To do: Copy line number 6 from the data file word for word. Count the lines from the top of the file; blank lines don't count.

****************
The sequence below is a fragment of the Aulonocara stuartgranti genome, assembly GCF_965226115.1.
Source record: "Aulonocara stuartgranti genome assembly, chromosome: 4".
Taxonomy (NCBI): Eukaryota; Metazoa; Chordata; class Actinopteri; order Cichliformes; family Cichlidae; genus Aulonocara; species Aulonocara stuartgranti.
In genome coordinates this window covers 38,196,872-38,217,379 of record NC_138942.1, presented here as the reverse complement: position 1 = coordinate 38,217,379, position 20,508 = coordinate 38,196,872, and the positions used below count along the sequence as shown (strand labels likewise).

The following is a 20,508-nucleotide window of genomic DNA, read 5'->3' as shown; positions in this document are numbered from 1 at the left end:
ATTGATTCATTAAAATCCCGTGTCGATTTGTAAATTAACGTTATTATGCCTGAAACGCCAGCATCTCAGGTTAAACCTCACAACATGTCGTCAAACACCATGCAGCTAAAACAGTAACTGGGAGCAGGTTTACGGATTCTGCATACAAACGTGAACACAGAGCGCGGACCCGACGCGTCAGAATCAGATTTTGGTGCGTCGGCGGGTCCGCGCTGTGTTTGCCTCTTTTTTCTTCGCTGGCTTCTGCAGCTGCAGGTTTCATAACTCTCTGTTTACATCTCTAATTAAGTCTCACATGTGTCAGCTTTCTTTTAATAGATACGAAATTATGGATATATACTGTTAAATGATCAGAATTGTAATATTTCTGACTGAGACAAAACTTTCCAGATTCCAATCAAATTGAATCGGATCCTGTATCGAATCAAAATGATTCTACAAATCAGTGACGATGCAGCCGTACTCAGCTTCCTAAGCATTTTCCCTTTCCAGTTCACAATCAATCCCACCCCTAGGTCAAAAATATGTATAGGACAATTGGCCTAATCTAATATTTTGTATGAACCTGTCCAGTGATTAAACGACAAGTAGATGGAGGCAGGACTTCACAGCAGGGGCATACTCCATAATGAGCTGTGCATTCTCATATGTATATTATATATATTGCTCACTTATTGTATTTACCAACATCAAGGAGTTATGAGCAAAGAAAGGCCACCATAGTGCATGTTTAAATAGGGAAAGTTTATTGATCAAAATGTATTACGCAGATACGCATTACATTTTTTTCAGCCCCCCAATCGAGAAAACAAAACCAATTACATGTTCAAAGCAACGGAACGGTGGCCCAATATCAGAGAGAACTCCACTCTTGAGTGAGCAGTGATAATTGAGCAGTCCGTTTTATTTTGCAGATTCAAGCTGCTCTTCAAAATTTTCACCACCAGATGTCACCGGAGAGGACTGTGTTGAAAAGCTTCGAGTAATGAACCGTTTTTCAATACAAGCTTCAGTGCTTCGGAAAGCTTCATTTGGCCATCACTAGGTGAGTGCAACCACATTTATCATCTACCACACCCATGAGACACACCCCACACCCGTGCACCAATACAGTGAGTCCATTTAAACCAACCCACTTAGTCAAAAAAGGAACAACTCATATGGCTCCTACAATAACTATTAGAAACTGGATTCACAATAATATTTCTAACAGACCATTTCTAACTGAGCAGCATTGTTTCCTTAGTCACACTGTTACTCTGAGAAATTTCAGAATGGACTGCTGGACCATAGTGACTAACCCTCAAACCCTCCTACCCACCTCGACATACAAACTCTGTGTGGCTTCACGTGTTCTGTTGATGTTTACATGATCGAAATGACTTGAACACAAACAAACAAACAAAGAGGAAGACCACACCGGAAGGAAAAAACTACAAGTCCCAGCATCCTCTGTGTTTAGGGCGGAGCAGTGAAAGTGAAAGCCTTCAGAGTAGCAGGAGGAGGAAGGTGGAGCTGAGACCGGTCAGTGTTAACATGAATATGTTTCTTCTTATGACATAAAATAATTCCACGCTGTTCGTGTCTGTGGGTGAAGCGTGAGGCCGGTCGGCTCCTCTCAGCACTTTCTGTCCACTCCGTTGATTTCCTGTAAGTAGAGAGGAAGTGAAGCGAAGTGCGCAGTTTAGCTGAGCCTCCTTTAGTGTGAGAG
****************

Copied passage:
ATTGATTCATTAAAATCCCGTGTCGATTTGTAAATTAACGTTATTATGCCTGAAACGCCAGCATCTCAGGTTAAACCTCACAACATGTCGTCAAACACCATGCAGCTAAAACAGTAACTGGGAGCAGGTTTACGGATTCTGCATACAAACGTGAACACAGAGCGCGGACCCGACGCGTCAGAATCAGATTTTGGTGCGTCGGCGGGTCCGCGCTGTGTTTGCCTCTTTTTTCTTCGCTGGCTTCTGCAGCTGCAGGTTTCATAACTCTCTGTTTACATCTCTAATTAAGTCTCACATGTGTCAGCTTTCTTTTAATAGATACGAAATTATGGATATATACTGTTAAATGATCAGAATTGTAATATTTCTGACTGAGACAAAACTTTCCAGATTCCAATCAAATTGAATCGGATCCTGTATCGAATCAAAATGATTCTACAAATCAGTGACGATGCAGCCGTACTCAGCTTCCTAAGCATTTTCCCTTTCCAGTTCACAATCAATCCCACCCCTAGGTCAAAAATATGTATAGGACAATTGGCCTAATCTAATATTTTGTATGAACCTGTCCAGTGATTAAACGACAAGTAGATGGAGGCAGGACTTCACAGCAGGGGCATACTCCATAATGAGCTGTGCATTCTCATATGTATATTATATATATTGCTCACTTATTGTATTTACCAACATCAAGGAGTTATGAGCAAAGAAAGGCCACCATAGTGCATGTTTAAATAGGGAAAGTTTATTGATCAAAATGTATTACGCAGATACGCATTACATTTTTTTCAGCCCCCCAATCGAGAAAACAAAACCAATTACATGTTCAAAGCAACGGAACGGTGGCCCAATATCAGAGAGAACTCCACTCTTGAGTGAGCAGTGATAATTGAGCAGTCCGTTTTATTTTGCAGATTCAAGCTGCTCTTCAAAATTTTCACCACCAGATGTCACCGGAGAGGACTGTGTTGAAAAGCTTCGAGTAATGAACCGTTTTTCAATACAAGCTTCAGTGCTTCGGAAAGCTTCATTTGGCCATCACTAGGTGAGTGCAACCACATTTATCATCTACCACACCCATGAGACACACCCCACACCCGTGCACCAATACAGTGAGTCCATTTAAACCAACCCACTTAGTCAAAAAAGGAACAACTCATATGGCTCCTACAATAACTATTAGAAACTGGATTCACAATAATATTTCTAACAGACCATTTCTAACTGAGCAGCATTGTTTCCTTAGTCACACTGTTACTCTGAGAAATTTCAGAATGGACTGCTGGACCATAGTGACTAACCCTCAAACCCTCCTACCCACCTCGACATACAAACTCTGTGTGGCTTCACGTGTTCTGTTGATGTTTACATGATCGAAATGACTTGAACACAAACAAACAAACAAAGAGGAAGACCACACCGGAAGGAAAAAACTACAAGTCCCAGCATCCTCTGTGTTTAGGGCGGAGCAGTGAAAGTGAAAGCCTTCAGAGTAGCAGGAGGAGGAAGGTGGAGCTGAGACCGGTCAGTGTTAACATGAATATGTTTCTTCTTATGACATAAAATAATTCCACGCTGTTCGTGTCTGTGGGTGAAGCGTGAGGCCGGTCGGCTCCTCTCAGCACTTTCTGTCCACTCCGTTGATTTCCTGTAAGTAGAGAGGAAGTGAAGCGAAGTGCGCAGTTTAGCTGAGCCTCCTTTAGTGTGAGAG